We'll have a solar filter'ed 8" Meade telescope on hand to show you sunspots and explain their cause, morphology, and the sunspot cycle.
Hot springs are formed from faulting and magma chambers which have fingers projecting through the earth's crust and close to the surface. An exhaustive list of all hot springs in California can be found here. Miracle Hot Springs is a short walk from our campsite and will allow us to study this process in exquisite detail during the relaxtion portions of our weekend. Check out website descriptions here and here. Our camp is on the Kern River, the largest river in the southern Sierra and an excellent example of a young river system cutting through recent granite exposures. Faulting related to the southern Sierra proximity to the transverse ranges of Southern California produce hot springs, several of which are on the lower Kern River. Read about them here.
Remington Hot Springs is just 2 miles downriver from our campground. It has 3 pools clustered on the river near some beautiful oaks. Check out more views of this spot here and another description here. This is probably the best bet for us since Miracle Hot Springs' tubs have just been demolished as of April '03 (see below).
Delonegha Hot Springs is a series of hot springs a few miles farther south on the Kern. Unfortunately they are on fenced private property. Democrat Hot Springs is farther south and also on private property with a full-time caretaker.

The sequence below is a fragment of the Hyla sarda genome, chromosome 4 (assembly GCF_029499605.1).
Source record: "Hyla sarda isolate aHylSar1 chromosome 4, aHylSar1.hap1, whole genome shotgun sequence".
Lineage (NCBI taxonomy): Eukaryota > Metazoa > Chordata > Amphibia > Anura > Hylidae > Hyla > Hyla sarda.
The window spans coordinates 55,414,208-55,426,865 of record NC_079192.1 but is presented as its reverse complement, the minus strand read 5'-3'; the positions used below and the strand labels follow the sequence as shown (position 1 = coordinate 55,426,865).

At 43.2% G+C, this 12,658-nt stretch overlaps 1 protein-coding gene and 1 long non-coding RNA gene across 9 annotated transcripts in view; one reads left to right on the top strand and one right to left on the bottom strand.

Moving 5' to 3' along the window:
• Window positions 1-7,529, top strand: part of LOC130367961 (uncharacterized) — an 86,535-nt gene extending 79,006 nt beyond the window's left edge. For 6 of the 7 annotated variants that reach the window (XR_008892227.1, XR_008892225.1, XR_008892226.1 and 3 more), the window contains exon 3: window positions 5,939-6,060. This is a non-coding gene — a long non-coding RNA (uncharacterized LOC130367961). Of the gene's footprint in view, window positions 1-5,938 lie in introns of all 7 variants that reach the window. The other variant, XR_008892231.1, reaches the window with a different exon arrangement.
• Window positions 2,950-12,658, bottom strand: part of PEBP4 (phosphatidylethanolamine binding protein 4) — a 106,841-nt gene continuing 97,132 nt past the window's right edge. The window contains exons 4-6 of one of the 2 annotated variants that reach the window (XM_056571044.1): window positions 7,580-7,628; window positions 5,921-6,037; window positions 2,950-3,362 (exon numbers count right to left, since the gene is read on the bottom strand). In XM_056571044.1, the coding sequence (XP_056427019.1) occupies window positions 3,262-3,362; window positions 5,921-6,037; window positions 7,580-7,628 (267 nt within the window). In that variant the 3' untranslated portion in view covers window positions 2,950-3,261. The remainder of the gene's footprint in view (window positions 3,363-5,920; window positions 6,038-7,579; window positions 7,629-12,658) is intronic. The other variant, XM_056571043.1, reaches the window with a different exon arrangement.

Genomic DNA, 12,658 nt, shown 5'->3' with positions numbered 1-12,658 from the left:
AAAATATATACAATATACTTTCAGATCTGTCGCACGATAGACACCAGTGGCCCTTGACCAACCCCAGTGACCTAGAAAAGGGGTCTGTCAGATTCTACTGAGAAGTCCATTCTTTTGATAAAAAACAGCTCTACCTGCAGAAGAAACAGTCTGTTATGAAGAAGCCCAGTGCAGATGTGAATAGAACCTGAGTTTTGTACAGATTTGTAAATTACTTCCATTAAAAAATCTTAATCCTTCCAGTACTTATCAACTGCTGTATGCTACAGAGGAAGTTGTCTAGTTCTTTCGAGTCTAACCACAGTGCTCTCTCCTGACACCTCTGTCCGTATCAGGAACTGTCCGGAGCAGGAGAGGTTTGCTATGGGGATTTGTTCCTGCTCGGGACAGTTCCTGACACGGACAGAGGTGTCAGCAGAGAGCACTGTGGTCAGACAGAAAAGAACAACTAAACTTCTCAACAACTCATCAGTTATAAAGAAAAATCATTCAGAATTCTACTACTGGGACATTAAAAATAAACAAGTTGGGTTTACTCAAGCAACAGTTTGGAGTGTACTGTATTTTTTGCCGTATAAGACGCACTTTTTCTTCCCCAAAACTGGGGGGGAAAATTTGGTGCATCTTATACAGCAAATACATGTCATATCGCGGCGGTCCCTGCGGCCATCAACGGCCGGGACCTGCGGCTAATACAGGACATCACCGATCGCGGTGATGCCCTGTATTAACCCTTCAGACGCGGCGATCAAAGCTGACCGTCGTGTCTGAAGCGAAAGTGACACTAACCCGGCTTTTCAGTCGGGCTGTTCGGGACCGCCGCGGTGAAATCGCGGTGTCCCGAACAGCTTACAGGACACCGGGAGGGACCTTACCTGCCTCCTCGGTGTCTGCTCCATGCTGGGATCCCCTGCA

I'll distribute a take-home final exam on Sunday morning. This and your attendence at all sessions will be the basis for your grade. CR/NC option is available.
I drove out to our site and checked it out. It's beautiful there! Especially this time of year, with wildflowers covering the hillsides. All the camp sites are right on the river. If you arrive early, please try and get sites 22-26 at the far end of the camp road. At the end of the road we will also be able to park extra vehicles. Alas, there is only 1 vehicle allowed per campsite and we have 4 sites, so some vehicle will probably have to be parked down the road after unloading. However if we get sites 22-26 we can park extra cars right at our sites.
Here is a view of Hobo campground, which is 26 campsites all strung along the narrow canyon and on the river. Astronomy viewing will be easiest from sites 22-26. These sites are at the bottom of this picture, at the turnaround of the camp road. This is also the beginning of a trail which winds north along the river to Sandy Flat campground a mile or so away. Each campsite has a permanent table, water spigot, and good flat grassy areas for setting up tents. Restrooms are there on-site and a small store is in Bodfish 3 miles away.
Site 13 is also a good one for astronomy, shown in the picture at right. Sites on either side are shaded but good for tents and staying out of the sun. Sites 5 and 6 are also good for astronomy, but parking is tight.
The hot springs is a short walk south. At the entrance to the campground you'll see an obvious sign "Miracle Hot Springs". On my visit, the large parking lot was empty - on a Saturday! Turns out that the water in the tubs was not being kept clean enough and the bacteria count exceeded state levels. Since the Kern River is the water source for Bakersfield downstream, the forest service was required to knock down the cement tubs. This happened just before my visit. I did however see people making rock walls at the river to hold the very hot water after it emerges from the ground, and kids laying in the resulting hot pools, shown at left. I assume that in the following 3 weeks before our arrival that campers will put together something to help us enjoy these springs.